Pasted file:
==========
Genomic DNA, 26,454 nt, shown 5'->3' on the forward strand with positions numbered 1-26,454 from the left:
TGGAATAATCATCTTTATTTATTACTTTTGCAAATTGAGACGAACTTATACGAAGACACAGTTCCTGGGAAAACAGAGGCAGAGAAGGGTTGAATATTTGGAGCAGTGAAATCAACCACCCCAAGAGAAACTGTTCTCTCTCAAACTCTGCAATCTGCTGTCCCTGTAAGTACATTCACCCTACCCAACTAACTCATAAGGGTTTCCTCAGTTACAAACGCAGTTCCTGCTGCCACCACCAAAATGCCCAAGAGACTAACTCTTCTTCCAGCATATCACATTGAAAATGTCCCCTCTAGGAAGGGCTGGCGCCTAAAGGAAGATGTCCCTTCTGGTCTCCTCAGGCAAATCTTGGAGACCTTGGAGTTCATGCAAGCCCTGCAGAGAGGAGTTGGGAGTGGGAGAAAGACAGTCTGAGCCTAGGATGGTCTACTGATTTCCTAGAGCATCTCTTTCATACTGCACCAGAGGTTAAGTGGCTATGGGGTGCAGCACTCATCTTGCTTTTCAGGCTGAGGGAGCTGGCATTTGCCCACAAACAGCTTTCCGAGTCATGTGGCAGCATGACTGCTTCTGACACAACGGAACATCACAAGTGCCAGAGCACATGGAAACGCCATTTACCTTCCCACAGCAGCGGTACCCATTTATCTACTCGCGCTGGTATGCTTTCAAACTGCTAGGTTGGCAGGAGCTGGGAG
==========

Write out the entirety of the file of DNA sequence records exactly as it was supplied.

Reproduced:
Genomic DNA, 26,454 nt, shown 5'->3' on the forward strand with positions numbered 1-26,454 from the left:
TGGAATAATCATCTTTATTTATTACTTTTGCAAATTGAGACGAACTTATACGAAGACACAGTTCCTGGGAAAACAGAGGCAGAGAAGGGTTGAATATTTGGAGCAGTGAAATCAACCACCCCAAGAGAAACTGTTCTCTCTCAAACTCTGCAATCTGCTGTCCCTGTAAGTACATTCACCCTACCCAACTAACTCATAAGGGTTTCCTCAGTTACAAACGCAGTTCCTGCTGCCACCACCAAAATGCCCAAGAGACTAACTCTTCTTCCAGCATATCACATTGAAAATGTCCCCTCTAGGAAGGGCTGGCGCCTAAAGGAAGATGTCCCTTCTGGTCTCCTCAGGCAAATCTTGGAGACCTTGGAGTTCATGCAAGCCCTGCAGAGAGGAGTTGGGAGTGGGAGAAAGACAGTCTGAGCCTAGGATGGTCTACTGATTTCCTAGAGCATCTCTTTCATACTGCACCAGAGGTTAAGTGGCTATGGGGTGCAGCACTCATCTTGCTTTTCAGGCTGAGGGAGCTGGCATTTGCCCACAAACAGCTTTCCGAGTCATGTGGCAGCATGACTGCTTCTGACACAACGGAACATCACAAGTGCCAGAGCACATGGAAACGCCATTTACCTTCCCACAGCAGCGGTACCCATTTATCTACTCGCGCTGGTATGCTTTCAAACTGCTAGGTTGGCAGGAGCTGGGAG